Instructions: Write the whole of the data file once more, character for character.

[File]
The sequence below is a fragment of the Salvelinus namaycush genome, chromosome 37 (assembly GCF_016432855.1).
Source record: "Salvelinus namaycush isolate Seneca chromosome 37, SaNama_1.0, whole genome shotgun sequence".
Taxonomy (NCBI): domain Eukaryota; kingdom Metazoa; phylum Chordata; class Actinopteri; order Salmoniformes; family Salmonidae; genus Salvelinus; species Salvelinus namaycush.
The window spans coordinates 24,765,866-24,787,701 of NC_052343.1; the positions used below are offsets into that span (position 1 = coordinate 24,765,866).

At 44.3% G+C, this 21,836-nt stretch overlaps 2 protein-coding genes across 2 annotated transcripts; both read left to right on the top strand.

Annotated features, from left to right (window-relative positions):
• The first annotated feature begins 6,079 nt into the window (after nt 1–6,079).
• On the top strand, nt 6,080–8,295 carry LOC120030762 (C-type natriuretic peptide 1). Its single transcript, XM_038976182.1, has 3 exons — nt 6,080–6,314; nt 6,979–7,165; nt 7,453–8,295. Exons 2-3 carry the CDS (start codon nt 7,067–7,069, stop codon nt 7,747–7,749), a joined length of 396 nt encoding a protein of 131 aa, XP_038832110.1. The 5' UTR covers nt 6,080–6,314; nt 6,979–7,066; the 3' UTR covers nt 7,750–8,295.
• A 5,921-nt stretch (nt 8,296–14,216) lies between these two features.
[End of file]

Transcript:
The sequence below is a fragment of the Salvelinus namaycush genome, chromosome 37 (assembly GCF_016432855.1).
Source record: "Salvelinus namaycush isolate Seneca chromosome 37, SaNama_1.0, whole genome shotgun sequence".
Taxonomy (NCBI): domain Eukaryota; kingdom Metazoa; phylum Chordata; class Actinopteri; order Salmoniformes; family Salmonidae; genus Salvelinus; species Salvelinus namaycush.
The window spans coordinates 24,765,866-24,787,701 of NC_052343.1; the positions used below are offsets into that span (position 1 = coordinate 24,765,866).

At 44.3% G+C, this 21,836-nt stretch overlaps 2 protein-coding genes across 2 annotated transcripts; both read left to right on the top strand.

Annotated features, from left to right (window-relative positions):
• The first annotated feature begins 6,079 nt into the window (after nt 1–6,079).
• On the top strand, nt 6,080–8,295 carry LOC120030762 (C-type natriuretic peptide 1). Its single transcript, XM_038976182.1, has 3 exons — nt 6,080–6,314; nt 6,979–7,165; nt 7,453–8,295. Exons 2-3 carry the CDS (start codon nt 7,067–7,069, stop codon nt 7,747–7,749), a joined length of 396 nt encoding a protein of 131 aa, XP_038832110.1. The 5' UTR covers nt 6,080–6,314; nt 6,979–7,066; the 3' UTR covers nt 7,750–8,295.
• A 5,921-nt stretch (nt 8,296–14,216) lies between these two features.